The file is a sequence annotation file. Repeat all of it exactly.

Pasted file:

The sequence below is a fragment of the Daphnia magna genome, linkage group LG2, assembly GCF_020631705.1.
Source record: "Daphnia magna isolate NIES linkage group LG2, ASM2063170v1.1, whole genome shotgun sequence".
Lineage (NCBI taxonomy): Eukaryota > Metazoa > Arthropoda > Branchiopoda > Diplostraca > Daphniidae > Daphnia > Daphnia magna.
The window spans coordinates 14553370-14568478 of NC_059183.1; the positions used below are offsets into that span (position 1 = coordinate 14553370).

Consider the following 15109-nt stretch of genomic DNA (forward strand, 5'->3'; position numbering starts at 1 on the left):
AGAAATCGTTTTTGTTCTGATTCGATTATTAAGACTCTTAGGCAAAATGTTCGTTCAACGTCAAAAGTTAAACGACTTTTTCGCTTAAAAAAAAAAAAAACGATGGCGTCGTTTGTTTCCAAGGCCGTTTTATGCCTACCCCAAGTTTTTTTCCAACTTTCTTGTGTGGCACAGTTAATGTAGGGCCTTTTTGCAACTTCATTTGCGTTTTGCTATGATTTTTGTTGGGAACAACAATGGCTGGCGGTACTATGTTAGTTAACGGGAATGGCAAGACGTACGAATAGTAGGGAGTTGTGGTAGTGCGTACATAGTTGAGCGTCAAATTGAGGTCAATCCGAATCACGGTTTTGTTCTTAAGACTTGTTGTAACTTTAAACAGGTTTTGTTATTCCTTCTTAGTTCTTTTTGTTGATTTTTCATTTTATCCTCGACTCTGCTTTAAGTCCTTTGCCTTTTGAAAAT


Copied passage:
The sequence below is a fragment of the Daphnia magna genome, linkage group LG2, assembly GCF_020631705.1.
Source record: "Daphnia magna isolate NIES linkage group LG2, ASM2063170v1.1, whole genome shotgun sequence".
Lineage (NCBI taxonomy): Eukaryota > Metazoa > Arthropoda > Branchiopoda > Diplostraca > Daphniidae > Daphnia > Daphnia magna.
The window spans coordinates 14553370-14568478 of NC_059183.1; the positions used below are offsets into that span (position 1 = coordinate 14553370).

Consider the following 15109-nt stretch of genomic DNA (forward strand, 5'->3'; position numbering starts at 1 on the left):
AGAAATCGTTTTTGTTCTGATTCGATTATTAAGACTCTTAGGCAAAATGTTCGTTCAACGTCAAAAGTTAAACGACTTTTTCGCTTAAAAAAAAAAAAAACGATGGCGTCGTTTGTTTCCAAGGCCGTTTTATGCCTACCCCAAGTTTTTTTCCAACTTTCTTGTGTGGCACAGTTAATGTAGGGCCTTTTTGCAACTTCATTTGCGTTTTGCTATGATTTTTGTTGGGAACAACAATGGCTGGCGGTACTATGTTAGTTAACGGGAATGGCAAGACGTACGAATAGTAGGGAGTTGTGGTAGTGCGTACATAGTTGAGCGTCAAATTGAGGTCAATCCGAATCACGGTTTTGTTCTTAAGACTTGTTGTAACTTTAAACAGGTTTTGTTATTCCTTCTTAGTTCTTTTTGTTGATTTTTCATTTTATCCTCGACTCTGCTTTAAGTCCTTTGCCTTTTGAAAAT